A typical system contains a septic tank, a distribution box, and a rock-and-gravel-lined absorption field, sometimes called a drain field. All are connected by pipes called conveyance lines.
Tanks are made of concrete, fiberglass, or plastic. They usually are buried, and should be watertight. Most are designed to hold a minimum of 750 to 1000 gallons of sewage. The tank’s purpose is to temporarily hold the wastewater until solids and liquids separate. The solids, known as sludge, collect at the bottom of the tank, while scum floats on top of the liquid. The sludge and scum will remain in the tank and need to be pumped out periodically.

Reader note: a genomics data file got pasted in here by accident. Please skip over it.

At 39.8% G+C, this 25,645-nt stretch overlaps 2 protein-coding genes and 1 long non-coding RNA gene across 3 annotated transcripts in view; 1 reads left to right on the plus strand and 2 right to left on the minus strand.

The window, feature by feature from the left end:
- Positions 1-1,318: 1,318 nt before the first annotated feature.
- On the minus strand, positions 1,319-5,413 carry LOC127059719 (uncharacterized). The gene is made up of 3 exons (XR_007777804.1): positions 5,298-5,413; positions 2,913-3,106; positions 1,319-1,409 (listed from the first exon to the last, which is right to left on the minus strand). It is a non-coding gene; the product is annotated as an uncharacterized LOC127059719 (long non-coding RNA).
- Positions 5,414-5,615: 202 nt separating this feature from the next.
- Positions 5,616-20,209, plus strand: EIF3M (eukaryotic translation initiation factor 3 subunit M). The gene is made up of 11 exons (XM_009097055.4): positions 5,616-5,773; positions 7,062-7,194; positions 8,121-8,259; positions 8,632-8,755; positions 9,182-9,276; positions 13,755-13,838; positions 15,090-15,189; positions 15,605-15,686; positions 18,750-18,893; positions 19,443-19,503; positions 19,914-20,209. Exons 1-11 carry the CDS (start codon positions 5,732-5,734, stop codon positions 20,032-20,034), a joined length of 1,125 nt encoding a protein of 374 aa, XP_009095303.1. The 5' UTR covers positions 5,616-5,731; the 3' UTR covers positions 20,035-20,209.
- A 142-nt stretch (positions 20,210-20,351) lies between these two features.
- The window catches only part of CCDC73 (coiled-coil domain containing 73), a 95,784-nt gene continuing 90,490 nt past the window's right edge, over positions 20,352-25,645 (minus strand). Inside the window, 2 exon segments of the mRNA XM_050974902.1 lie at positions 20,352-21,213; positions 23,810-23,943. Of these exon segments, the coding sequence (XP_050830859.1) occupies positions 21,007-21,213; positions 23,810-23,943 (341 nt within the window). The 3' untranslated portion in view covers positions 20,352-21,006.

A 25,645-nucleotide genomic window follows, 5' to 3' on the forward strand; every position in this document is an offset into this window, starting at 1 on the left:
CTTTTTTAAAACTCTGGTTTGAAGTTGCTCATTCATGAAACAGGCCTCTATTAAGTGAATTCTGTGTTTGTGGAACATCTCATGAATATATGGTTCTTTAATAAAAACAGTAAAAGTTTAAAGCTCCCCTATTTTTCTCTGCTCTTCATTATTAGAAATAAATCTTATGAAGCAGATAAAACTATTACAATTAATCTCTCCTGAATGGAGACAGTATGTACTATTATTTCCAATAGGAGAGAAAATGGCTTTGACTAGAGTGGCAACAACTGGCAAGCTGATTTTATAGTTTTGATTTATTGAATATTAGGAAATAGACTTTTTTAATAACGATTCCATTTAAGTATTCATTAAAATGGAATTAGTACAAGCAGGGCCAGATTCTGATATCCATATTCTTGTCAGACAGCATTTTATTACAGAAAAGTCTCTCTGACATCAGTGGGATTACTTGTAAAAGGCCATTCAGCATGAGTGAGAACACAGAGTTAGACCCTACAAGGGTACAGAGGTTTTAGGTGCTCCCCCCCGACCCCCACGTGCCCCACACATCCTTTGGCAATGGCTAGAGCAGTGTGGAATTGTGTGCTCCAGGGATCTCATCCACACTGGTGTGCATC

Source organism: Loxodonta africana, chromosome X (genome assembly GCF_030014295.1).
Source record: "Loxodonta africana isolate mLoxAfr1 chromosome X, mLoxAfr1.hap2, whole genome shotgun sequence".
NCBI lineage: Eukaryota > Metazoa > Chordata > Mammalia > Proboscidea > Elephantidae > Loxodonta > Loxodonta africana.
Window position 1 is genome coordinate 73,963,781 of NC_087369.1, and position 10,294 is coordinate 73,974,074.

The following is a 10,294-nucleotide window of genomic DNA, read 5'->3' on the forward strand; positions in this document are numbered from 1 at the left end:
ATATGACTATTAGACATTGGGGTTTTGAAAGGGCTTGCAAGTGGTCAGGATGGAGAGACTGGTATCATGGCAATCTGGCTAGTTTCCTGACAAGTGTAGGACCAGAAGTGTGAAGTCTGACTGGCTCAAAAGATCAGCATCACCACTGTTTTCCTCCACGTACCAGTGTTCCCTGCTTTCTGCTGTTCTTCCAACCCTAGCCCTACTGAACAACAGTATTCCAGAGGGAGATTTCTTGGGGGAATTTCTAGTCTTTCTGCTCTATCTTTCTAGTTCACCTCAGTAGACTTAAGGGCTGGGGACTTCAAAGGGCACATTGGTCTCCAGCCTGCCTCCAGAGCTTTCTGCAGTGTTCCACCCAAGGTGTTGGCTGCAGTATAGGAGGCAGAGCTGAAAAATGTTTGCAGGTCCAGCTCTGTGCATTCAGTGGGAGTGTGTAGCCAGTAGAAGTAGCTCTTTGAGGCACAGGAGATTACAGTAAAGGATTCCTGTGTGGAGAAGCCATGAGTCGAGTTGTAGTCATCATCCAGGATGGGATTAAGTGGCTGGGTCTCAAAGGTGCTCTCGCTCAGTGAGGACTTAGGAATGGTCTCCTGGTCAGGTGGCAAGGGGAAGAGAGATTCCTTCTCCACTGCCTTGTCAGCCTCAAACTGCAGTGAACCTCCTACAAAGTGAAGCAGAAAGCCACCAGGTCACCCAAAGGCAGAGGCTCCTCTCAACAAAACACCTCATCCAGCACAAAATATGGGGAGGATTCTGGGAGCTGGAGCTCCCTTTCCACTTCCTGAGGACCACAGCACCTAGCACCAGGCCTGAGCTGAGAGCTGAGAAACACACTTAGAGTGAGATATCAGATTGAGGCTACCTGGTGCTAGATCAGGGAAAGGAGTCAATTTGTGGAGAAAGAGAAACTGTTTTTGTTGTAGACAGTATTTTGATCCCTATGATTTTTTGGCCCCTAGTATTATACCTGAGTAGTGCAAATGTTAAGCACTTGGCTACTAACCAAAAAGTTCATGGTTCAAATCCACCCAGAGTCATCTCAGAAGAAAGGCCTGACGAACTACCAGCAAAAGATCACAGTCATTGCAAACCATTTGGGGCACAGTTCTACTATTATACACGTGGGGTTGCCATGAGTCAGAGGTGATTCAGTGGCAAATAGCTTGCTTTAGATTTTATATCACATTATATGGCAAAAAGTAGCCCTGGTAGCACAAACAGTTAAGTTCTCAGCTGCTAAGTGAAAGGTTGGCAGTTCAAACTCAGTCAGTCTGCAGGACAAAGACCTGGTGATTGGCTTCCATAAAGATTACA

The wastewater, or effluent, will pass through the tank to the distribution box. The distribution box separates the flow of the water into a network of underground, perforated pipes in the absorption field. The effluent passes through the hopes in the pipes into the rock-and gravel zone. It will be stored there until it is absorbed by the soil.
The absorption field treats the wastewater through physical, chemical, and biological processes. The soil acts as a natural buffer to filter out bacteria, viruses, and excessive nutrients. If a septic system is designed, constructed, and maintained properly, the wastewater is treated before reaching the groundwater.